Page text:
• Sunday, May 19, 2024
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BusinessDay

Is Nigerian fast food industry at its Tipping Point?

Until recently, Sub-Saharan Africa (SSA) has long been ignored by the Western based brands, but now as growth opportunities in other emerging nations become saturated, SSA appears to be the ultimate destination. Particularly, the fast food businesses are gearing up for their next big move on the continent, but whether it will be easy for them, remains the question. SSA consists of 50 countries, in which Nigeria and South Africa are the major economies contributing tremendously toward the GDP of the continent; and the sooner the foreign brands harness the potential in these economies, the larger they can bite into the pie.

However, things are not as easy as they appear, and the reality could be easily referenced from the limited presence of The McDonald’s Corporation’s (world’s largest chain of hamburger fast food restaurants) outlets to just two economies in SSA region; South Africa and Mauritius. In one of its recent researches, Princeton University related the prominent presence of McDonald’s to the health of the economy. Similarly, Marc Faber has used McDonald’s as an indicator of the global economy. Thus, McDonald’s can be safely used as a proxy to measure the health of the Nigerian fast food industry’s dynamics.

The case of poverty in the region makes a strong case for McDonald’s limited presence in SSA, but then the fast food chain’s outlets in several other countries with per capita income much below that of the SSA economies rebuffs the idea. McDonald’s is not alone as it took nearly 38 years for the world’s second largest restaurant chain, KFC Corporation to settle down in the continent, particularly in Nigeria. In fact, KFC launched its first restaurant in Nigeria as early as December 2009.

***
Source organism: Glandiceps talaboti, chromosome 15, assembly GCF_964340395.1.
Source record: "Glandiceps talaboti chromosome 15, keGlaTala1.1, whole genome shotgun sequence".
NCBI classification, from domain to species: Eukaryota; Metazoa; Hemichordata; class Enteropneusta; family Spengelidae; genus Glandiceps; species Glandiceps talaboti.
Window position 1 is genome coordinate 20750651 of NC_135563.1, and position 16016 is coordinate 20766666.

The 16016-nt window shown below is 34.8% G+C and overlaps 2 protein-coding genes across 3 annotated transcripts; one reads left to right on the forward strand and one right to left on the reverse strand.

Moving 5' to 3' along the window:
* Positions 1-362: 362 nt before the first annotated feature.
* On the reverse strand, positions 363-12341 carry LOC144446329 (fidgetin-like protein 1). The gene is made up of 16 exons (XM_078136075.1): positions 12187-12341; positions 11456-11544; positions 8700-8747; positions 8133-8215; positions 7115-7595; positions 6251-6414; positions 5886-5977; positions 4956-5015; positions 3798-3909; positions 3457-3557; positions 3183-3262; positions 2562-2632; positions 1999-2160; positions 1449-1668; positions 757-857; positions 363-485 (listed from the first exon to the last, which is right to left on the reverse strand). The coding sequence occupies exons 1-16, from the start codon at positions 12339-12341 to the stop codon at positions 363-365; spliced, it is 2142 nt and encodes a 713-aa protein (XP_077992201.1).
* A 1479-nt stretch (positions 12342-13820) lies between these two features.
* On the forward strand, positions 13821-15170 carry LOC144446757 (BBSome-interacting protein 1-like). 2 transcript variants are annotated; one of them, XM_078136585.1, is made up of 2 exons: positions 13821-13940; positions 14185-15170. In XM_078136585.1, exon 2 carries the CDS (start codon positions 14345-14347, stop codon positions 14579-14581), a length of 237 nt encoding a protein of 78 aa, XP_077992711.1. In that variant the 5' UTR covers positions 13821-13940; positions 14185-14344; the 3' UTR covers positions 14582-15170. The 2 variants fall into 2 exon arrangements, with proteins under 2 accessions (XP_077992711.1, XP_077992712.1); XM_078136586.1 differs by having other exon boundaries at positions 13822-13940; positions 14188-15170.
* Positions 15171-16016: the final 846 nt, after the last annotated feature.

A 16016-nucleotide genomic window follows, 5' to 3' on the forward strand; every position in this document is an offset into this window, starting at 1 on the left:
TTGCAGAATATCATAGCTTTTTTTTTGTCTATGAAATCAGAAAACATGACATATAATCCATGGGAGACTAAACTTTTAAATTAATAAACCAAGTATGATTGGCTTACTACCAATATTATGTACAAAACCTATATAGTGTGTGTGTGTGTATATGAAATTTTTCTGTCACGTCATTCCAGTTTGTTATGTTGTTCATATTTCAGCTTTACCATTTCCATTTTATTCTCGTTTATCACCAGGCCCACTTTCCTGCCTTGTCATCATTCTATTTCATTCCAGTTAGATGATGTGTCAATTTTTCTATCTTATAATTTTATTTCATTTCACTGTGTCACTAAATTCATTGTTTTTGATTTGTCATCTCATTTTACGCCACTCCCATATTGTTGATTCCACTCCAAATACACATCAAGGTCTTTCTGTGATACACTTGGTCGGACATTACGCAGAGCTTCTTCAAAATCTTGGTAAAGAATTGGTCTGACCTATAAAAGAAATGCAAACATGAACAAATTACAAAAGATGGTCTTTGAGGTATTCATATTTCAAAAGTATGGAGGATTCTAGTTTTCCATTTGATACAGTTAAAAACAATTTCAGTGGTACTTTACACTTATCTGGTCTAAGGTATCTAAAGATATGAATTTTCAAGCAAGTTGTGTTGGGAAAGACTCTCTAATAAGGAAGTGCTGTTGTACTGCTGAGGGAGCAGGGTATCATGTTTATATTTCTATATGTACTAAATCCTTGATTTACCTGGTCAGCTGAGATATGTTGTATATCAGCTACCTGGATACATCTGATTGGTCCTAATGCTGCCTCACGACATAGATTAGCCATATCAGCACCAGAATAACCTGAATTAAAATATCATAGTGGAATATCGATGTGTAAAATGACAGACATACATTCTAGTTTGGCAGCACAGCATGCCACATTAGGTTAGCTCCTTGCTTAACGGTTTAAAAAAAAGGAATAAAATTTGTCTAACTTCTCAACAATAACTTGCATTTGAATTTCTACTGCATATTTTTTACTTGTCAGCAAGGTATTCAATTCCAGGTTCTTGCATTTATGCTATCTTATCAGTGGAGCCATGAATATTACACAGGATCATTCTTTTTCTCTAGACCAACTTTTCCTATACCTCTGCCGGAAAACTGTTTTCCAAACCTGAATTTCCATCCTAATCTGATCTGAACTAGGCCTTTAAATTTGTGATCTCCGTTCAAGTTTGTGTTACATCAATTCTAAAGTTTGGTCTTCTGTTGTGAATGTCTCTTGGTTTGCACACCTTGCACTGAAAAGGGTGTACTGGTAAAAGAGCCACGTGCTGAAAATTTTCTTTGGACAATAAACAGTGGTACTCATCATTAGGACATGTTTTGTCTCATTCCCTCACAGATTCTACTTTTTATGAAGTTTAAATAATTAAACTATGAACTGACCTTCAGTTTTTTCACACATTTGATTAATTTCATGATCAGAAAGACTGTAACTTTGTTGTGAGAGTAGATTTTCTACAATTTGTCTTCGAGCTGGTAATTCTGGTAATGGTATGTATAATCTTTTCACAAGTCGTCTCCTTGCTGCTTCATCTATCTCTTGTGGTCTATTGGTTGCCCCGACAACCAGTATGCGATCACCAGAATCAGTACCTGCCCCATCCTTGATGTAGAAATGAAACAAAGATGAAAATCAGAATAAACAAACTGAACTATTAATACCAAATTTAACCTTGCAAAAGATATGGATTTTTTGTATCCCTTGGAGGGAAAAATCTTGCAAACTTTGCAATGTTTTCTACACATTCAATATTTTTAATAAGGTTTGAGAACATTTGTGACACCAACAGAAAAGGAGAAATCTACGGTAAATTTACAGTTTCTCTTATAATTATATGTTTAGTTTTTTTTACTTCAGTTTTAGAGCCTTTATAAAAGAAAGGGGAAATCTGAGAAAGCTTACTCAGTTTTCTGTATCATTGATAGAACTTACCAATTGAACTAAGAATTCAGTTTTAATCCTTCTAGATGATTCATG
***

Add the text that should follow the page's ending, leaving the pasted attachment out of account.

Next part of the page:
Despite being a hidden treasure for restaurant business with a population of almost 170 million, Nigeria has an array of issues that are preventing profitability and viability of foreign brands in the region. Firstly, the presence of food chains is highly restricted to Lagos, Abuja and Port Harcourt, as other regions are not as developed. Secondly, the ban on chicken importation compels restaurateurs who continue to face a hard time in procuring fresh local chicken due to underdeveloped farm systems coupled with poor transport services.

Thirdly, power bills and free Wi-Fi facilities amid the epileptic power crisis eat into the profits of these brands in Nigeria. The round the clock power availability at KFC outlets definitely allures visitors but then the costs are ultimately passed on to the customers, making a decent meal at KFC worth $11, which is unaffordable to most Nigerians on a daily basis.

According to the World Bank, domestic credit to private sector in Nigeria is 11.8 per cent in contrast to South Africa’s 151 per cent. This implies that local investors or franchise owners have to manage significant part of the capital investment on their own. On the other hand, World Bank’s ‘Ease of Doing Business’ report ranked Nigeria at 147 out of a total 185 economies. Thus, even if investors succeed in raising capital, running a business in Nigeria is fraught with several challenges.

The next criterion is how safe the investment is, which ultimately depends on the crime rate in the region; government’s approach towards foreign investors and corruption levels. The Corruption Perceptions Index (CPI) for the year 2013 shows that the corruption climate has worsened in Nigeria. It slipped two notches to 25 from 27 last year. Furthermore, a Jones Lang LaSalle report has ranked Nigeria 96 out of 97, under the category of “opaque”, on the 2012-global real-estate transparency index. This indicates the country poses barriers to investing in its real estate, which is exposed to a high level of corruption, scarcity of fundamental data and lack of environmental sustainability plans.

The growth story of the seventh largest economy in terms of population could not be denied on the back of the prevalent challenges. Nigerians are rapidly embracing the western brands. Poverty is fading away with disposable income increasing at a rapid pace resulting in an upliftment in consumerism. The success of brands like KFC followed by Domino’s and Cold Stone Creamery, which entered the oil-rich nation in 2012, has boosted the confidence of overseas brands in Nigeria. The latest addition on the block, Burger King, which entered SSA in 2013, is another testimony to the fact that the Nigerian fast food industry is soon approaching its tipping point.

RUCHI GUPTA